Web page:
Music icon

Infectious disease expert Leo Yee Sin and music icon Nona Asiah among 7 to join S’pore Women’s Hall of Fame

SINGAPORE – Infectious disease expert Leo Yee Sin, who has been at the forefront of Singapore’s battle against Covid-19, was one of seven women inducted into the Singapore Women’s Hall of Fame (SWHF ) Tuesday, March 8.

Their addition means there are now 174 women honorees in the SWHF, which was launched in 2014 by the Council of Singapore Women’s Organizations (SCWO) to recognize women who have impacted Singapore through their achievements and contributions. exceptional.

High-profile figures this year included Ms. Koh Soo Boon, the first Singaporean woman to enter Silicon Valley and founder of Singapore’s first female-led venture capital firm, iGlobe Partners, and Professor Lily Kong , President of Singapore Management University and the first Singaporean woman to head a Singapore university.

Other pioneers were Malaysian music and film icon Nona Asiah; golfer Kee Bee Khim, who dominated women’s golf in Singapore and the region for nearly three decades; pioneering biomedical researcher Ding Jeak Ling; and pioneering social worker and domestic violence specialist Sudha Nair, who launched the Center for Promoting Alternatives to Violence.

President Halimah Yacob presented trophies to inductees at the Istana on Tuesday morning, International Women’s Day.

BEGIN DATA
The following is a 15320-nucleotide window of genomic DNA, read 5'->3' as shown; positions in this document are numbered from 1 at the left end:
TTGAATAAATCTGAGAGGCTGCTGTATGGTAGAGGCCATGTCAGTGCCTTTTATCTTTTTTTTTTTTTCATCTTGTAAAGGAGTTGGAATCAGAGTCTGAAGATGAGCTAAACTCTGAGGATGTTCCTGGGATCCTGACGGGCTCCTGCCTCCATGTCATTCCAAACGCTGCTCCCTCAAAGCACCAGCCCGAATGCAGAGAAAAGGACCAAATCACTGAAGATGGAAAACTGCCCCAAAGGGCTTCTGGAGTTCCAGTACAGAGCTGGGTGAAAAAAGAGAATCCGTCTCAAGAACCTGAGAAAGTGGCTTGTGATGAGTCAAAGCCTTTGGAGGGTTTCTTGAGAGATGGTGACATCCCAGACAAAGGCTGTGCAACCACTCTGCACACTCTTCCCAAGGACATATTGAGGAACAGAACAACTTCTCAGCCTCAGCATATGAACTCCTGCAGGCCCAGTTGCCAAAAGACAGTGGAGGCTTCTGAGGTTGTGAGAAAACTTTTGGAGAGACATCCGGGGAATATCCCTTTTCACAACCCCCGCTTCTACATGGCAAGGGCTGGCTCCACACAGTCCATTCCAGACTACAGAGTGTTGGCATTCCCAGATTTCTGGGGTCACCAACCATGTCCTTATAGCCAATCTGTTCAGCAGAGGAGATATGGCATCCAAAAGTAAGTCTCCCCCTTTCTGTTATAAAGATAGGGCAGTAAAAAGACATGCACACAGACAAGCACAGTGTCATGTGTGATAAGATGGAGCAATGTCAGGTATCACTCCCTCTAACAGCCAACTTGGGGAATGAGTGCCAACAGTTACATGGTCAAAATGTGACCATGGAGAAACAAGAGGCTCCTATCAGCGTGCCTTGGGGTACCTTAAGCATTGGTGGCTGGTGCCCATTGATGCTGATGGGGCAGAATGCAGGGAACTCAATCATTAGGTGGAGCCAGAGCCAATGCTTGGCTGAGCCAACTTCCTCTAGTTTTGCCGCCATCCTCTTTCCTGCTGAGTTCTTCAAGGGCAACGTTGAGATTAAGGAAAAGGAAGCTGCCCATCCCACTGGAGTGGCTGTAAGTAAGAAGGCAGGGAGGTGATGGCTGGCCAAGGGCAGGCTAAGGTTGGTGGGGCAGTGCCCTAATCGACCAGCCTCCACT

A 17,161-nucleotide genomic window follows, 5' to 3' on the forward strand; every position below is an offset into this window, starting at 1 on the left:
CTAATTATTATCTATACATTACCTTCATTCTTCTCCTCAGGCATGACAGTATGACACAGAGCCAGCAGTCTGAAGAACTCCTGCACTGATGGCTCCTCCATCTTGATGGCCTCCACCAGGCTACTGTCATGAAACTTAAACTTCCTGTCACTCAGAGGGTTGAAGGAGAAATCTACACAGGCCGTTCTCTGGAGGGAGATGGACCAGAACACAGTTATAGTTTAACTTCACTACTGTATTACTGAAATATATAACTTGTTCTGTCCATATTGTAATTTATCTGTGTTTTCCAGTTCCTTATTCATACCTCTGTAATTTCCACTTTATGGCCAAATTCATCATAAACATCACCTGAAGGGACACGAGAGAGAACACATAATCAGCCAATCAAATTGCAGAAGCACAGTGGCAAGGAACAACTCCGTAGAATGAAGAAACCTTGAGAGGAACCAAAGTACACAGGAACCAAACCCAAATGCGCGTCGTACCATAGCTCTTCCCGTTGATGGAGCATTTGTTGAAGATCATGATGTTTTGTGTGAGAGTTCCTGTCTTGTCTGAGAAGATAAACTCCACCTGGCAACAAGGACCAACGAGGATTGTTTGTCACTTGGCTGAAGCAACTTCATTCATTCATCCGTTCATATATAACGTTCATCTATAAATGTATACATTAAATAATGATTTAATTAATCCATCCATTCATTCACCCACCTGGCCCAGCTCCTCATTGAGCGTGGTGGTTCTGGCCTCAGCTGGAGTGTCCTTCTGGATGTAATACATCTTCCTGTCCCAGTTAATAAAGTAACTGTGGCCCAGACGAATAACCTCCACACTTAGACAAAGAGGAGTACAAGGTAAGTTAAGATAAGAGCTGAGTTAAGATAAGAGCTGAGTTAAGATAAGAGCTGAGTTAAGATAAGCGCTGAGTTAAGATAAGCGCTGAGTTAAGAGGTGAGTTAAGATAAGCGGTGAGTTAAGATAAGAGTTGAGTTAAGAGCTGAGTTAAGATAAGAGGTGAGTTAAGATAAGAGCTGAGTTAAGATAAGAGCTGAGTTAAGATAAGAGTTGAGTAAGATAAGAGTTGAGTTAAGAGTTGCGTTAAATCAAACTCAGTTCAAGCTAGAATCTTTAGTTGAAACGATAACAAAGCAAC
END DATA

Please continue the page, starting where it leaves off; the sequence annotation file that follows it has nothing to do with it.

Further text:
Professor Leo, 62, who is executive director of the National Center for Infectious Diseases (NCID), had launched the first HIV center in Singapore. She said: “I am honored and very happy to meet so many exceptional women at the induction ceremony.

“This honor is both recognition and appreciation for our work at NCID and the work of the health sector. I hope this recognition will serve as an encouragement for women to take on leadership roles and recognize great contributions they make in the health sector.”

Ms. Asiah, who is over 90, was represented by her son, music director Indra Shahrir Ismail, at the ceremony.

He told the Straits Times: “It is truly a great honour. My mother’s drive and dedication not only shaped my siblings and me, but also led her to make a great contribution to children and to the community.”

Her mother started singing when she was young during the Japanese occupation and became a singer, narrator and host for Radio Malaya.

Later, she became a vocal coach and mentor for young talents, many of whom have become big names in Malaysian entertainment – ​​singer, host and producer Najip Ali being one of them.

Two of Madame Asiah’s five children – the late Iskandar Mirza Ismail, who was awarded the Cultural Medal in 2008, and Mr. Indra – have continued their illustrious musical careers.

She received the Cultural Medal in 2016.